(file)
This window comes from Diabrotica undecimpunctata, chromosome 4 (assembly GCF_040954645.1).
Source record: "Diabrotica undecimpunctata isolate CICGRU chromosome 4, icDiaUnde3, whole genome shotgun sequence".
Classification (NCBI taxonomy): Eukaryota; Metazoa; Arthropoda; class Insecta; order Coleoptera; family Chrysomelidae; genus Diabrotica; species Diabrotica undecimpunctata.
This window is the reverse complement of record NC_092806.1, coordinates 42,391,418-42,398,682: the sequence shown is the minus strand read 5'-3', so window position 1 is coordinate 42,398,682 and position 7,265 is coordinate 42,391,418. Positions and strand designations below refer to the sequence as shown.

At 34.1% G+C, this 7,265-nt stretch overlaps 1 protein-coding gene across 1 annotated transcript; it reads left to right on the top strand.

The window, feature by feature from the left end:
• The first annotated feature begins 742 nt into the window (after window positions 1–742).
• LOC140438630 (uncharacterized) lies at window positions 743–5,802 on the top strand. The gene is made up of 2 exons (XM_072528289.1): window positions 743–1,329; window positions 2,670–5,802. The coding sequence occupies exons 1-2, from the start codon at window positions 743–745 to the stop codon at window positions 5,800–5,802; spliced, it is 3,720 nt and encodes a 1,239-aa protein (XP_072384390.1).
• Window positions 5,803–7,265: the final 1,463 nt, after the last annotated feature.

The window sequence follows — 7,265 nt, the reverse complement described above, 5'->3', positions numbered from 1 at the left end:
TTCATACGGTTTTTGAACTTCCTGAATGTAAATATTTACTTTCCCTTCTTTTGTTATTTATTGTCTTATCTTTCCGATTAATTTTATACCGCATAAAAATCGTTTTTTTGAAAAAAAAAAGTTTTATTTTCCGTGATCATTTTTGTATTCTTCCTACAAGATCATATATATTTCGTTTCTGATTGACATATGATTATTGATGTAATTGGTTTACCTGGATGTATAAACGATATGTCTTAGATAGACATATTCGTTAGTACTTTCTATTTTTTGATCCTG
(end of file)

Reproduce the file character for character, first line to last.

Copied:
This window comes from Diabrotica undecimpunctata, chromosome 4 (assembly GCF_040954645.1).
Source record: "Diabrotica undecimpunctata isolate CICGRU chromosome 4, icDiaUnde3, whole genome shotgun sequence".
Classification (NCBI taxonomy): Eukaryota; Metazoa; Arthropoda; class Insecta; order Coleoptera; family Chrysomelidae; genus Diabrotica; species Diabrotica undecimpunctata.
This window is the reverse complement of record NC_092806.1, coordinates 42,391,418-42,398,682: the sequence shown is the minus strand read 5'-3', so window position 1 is coordinate 42,398,682 and position 7,265 is coordinate 42,391,418. Positions and strand designations below refer to the sequence as shown.

At 34.1% G+C, this 7,265-nt stretch overlaps 1 protein-coding gene across 1 annotated transcript; it reads left to right on the top strand.

The window, feature by feature from the left end:
• The first annotated feature begins 742 nt into the window (after window positions 1–742).
• LOC140438630 (uncharacterized) lies at window positions 743–5,802 on the top strand. The gene is made up of 2 exons (XM_072528289.1): window positions 743–1,329; window positions 2,670–5,802. The coding sequence occupies exons 1-2, from the start codon at window positions 743–745 to the stop codon at window positions 5,800–5,802; spliced, it is 3,720 nt and encodes a 1,239-aa protein (XP_072384390.1).
• Window positions 5,803–7,265: the final 1,463 nt, after the last annotated feature.

The window sequence follows — 7,265 nt, the reverse complement described above, 5'->3', positions numbered from 1 at the left end:
TTCATACGGTTTTTGAACTTCCTGAATGTAAATATTTACTTTCCCTTCTTTTGTTATTTATTGTCTTATCTTTCCGATTAATTTTATACCGCATAAAAATCGTTTTTTTGAAAAAAAAAAGTTTTATTTTCCGTGATCATTTTTGTATTCTTCCTACAAGATCATATATATTTCGTTTCTGATTGACATATGATTATTGATGTAATTGGTTTACCTGGATGTATAAACGATATGTCTTAGATAGACATATTCGTTAGTACTTTCTATTTTTTGATCCTG